7 multivariate probability
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7. Multivariate Probability
Chris Piech and Mehran Sahami Oct 2017
Often you will work on problems where there are several random variables (often interacting with one another). We are going to start to formally look at how those interactions play out.
For now we will think of joint probabilities with two random variables X and Y .
1 Discrete Joint Distributions
In the discrete case a joint probability mass function tells you the probability of any combination of events X = a and Y = b:
pX,Y (a, b) = P(X = a,Y = b)
This function tells you the probability of all combinations of events (the "," means "and"). If you want to back calculate the probability of an event only for one variable you can calculate a "marginal" from the joint probability mass function:
pX (a) = P(X = a) = PX,Y (a, y) y
pY (b) = P(Y = b) = PX,Y (x, b) x
In the continuous case a joint probability density function tells you the relative probability of any combination of events X = a and Y = y. In the discrete case, we can define the function pX,Y non-parametrically. Instead of using a formula for p we simply state the probability of each possible outcome.
2 Continuous Joint Distributions
Random variables X and Y are Jointly Continuous if there exists a Probability Density Function (PDF) fX,Y such that:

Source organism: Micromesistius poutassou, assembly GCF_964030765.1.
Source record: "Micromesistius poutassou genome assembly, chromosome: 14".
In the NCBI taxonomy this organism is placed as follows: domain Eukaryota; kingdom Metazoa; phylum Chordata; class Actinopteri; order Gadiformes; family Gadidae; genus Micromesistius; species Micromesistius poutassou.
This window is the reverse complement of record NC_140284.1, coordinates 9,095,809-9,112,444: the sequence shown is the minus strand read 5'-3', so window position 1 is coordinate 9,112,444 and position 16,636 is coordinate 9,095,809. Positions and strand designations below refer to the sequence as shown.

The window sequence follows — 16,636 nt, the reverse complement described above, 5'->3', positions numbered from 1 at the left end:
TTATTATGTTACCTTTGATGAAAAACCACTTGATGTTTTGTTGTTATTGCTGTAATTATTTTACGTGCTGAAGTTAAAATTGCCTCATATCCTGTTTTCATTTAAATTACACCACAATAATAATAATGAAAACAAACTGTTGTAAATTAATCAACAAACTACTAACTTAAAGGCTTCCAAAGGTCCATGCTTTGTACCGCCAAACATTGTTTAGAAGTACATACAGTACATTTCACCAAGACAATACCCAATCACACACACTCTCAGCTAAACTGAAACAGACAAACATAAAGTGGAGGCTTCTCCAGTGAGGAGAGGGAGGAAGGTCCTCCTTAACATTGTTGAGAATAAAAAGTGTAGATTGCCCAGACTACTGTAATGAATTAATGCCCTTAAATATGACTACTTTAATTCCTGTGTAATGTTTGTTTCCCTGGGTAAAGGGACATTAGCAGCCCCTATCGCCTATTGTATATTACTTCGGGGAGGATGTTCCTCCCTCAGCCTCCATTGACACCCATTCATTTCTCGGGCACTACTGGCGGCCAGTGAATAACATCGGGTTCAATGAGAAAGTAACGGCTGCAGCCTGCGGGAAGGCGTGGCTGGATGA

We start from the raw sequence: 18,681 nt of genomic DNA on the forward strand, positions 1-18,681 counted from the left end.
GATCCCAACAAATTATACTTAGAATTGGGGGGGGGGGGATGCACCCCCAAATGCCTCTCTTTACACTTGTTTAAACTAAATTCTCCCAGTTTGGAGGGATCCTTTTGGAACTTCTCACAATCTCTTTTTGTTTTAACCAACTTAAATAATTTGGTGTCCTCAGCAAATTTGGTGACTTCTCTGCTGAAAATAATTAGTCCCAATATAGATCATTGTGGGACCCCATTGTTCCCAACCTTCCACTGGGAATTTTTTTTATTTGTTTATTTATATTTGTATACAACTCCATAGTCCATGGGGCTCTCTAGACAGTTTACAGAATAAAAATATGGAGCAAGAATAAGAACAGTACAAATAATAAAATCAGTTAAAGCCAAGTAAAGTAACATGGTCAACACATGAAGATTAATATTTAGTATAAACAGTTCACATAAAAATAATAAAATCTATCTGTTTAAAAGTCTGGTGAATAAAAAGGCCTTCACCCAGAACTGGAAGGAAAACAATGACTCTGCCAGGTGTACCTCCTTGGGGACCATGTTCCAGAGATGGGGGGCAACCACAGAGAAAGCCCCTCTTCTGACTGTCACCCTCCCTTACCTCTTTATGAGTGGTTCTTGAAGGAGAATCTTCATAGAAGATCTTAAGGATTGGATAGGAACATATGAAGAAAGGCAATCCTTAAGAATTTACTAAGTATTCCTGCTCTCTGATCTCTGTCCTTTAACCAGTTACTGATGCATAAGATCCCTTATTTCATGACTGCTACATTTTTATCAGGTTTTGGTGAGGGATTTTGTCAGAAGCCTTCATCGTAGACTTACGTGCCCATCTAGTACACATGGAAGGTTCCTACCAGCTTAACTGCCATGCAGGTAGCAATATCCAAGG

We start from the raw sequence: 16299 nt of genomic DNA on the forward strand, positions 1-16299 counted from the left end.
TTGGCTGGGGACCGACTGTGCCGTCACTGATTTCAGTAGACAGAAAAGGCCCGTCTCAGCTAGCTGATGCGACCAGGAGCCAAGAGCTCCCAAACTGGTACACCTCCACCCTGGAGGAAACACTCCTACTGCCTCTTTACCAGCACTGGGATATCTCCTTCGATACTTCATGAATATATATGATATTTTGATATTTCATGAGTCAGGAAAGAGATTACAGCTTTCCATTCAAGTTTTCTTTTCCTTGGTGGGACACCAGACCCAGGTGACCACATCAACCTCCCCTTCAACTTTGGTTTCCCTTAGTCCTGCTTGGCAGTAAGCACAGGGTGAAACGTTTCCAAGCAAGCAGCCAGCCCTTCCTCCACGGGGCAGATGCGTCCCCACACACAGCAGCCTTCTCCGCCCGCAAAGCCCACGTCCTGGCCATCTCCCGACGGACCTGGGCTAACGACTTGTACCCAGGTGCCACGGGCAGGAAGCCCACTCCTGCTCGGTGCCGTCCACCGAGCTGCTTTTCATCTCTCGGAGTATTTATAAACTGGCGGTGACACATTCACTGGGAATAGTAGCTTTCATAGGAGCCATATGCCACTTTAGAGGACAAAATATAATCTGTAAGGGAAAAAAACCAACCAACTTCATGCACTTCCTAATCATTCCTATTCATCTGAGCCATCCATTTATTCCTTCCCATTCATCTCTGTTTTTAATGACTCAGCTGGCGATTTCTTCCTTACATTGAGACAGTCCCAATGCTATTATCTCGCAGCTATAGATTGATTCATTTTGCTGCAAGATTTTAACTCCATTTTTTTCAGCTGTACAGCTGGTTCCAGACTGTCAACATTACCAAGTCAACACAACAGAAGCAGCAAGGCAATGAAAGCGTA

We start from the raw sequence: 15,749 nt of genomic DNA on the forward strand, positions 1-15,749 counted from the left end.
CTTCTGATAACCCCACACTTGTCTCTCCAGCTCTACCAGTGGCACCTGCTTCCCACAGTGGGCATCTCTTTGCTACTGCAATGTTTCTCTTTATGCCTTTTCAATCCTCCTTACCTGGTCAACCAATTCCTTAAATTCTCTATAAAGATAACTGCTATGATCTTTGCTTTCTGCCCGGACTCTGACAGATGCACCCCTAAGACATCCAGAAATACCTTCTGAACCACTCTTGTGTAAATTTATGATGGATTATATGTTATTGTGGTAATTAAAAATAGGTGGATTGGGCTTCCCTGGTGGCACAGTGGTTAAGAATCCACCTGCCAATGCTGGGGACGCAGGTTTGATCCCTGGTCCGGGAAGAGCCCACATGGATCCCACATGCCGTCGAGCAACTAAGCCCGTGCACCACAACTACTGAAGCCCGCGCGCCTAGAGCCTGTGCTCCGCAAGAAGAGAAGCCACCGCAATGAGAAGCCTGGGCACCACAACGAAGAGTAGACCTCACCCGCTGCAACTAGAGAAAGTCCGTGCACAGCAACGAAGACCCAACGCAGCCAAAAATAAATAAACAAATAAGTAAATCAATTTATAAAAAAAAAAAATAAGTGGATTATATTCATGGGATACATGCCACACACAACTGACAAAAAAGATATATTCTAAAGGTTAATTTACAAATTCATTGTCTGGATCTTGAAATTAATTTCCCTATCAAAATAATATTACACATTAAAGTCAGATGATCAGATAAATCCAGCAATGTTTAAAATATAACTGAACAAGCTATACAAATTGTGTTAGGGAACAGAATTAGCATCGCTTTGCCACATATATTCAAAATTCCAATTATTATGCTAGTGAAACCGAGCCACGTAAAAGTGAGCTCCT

P(a1 < X a2, b1 < Y b2) =
fX,Y (x, y)dy dx
Using the PDF we can compute marginal probability densities:
fX (a) = fX,Y (a, y)dy
fY (b) = fX,Y (x, b)dx
Let F(a, b) be the Cumulative Density Function (CDF):
P(a1 < X a2, b1 < Y b2) = F(a2, b2) - F(a1, b2) + F(a1, b1) - F(a2, b1)
3 Multinomial Distribution
Say you perform n independent trials of an experiment where each trial results in one of m outcomes, with respective probabilities: p1, p2, . . . , pm (constrained so that i pi = 1). Define Xi to be the number of trials with outcome i. A multinomial distribution is a closed form function that answers the question: What is the probability that there are ci trials with outcome i. Mathematically:
P(X1 = c1, X2 = c2, . . . , Xm = cm) =
n c1, c2, . . . , cm
pc11 pc22 . . . pcmm
A 6-sided die is rolled 7 times. What is the probability that you roll: 1 one, 1 two, 0 threes, 2 fours, 0 fives, 3 sixes (disregarding order).
7! 1 1 1 1 1 0 1 2 1 0 1 3
P(X1 = 1, X2 = 1, X3 = 0, X4 = 2, X5 = 0, X6 = 3) = 2!3! 6
17 = 420
In class we wrote a program to decide whether or not James Madison or Alexander Hamilton wrote Fedaralist Paper 49. Both men have claimed to be have written it, and hence the authorship is in dispute. First we used historical essays to estimate pi, the probability that Hamilton generates the word i (independent of all previous and future choices or words). Similarly we estimated qi, the probability that Madison generates the word i. For each word i we observe the number of times that word occurs in Fedaralist Paper 49 (we call that count ci). We assume that, given no evidence, the paper is equally likely to be written by Madison or Hamilton.
Define three events: H is the event that Hamilton wrote the paper, M is the event that Madison wrote the paper, and D is the event that a paper has the collection of words observed in Fedaralist Paper 49. We would like to know whether P(H|D) is larger than P(M|D). This is equivalent to trying to decide if P(H|D)/P(M|D) is larger than 1.
The event D|H is a multinomial parameterized by the values p. The event D|M is also a multinomial, this time parameterized by the values q.
Using Bayes Rule we can simplify the desired probability.
P(D|H )P(H )
P(M|D) P(D|M)P(M) P(D|M)P(M) P(D|M)
n c1 ,c2 ,...,cm
n c1 ,c2 ,...,cm
i pci i i qci i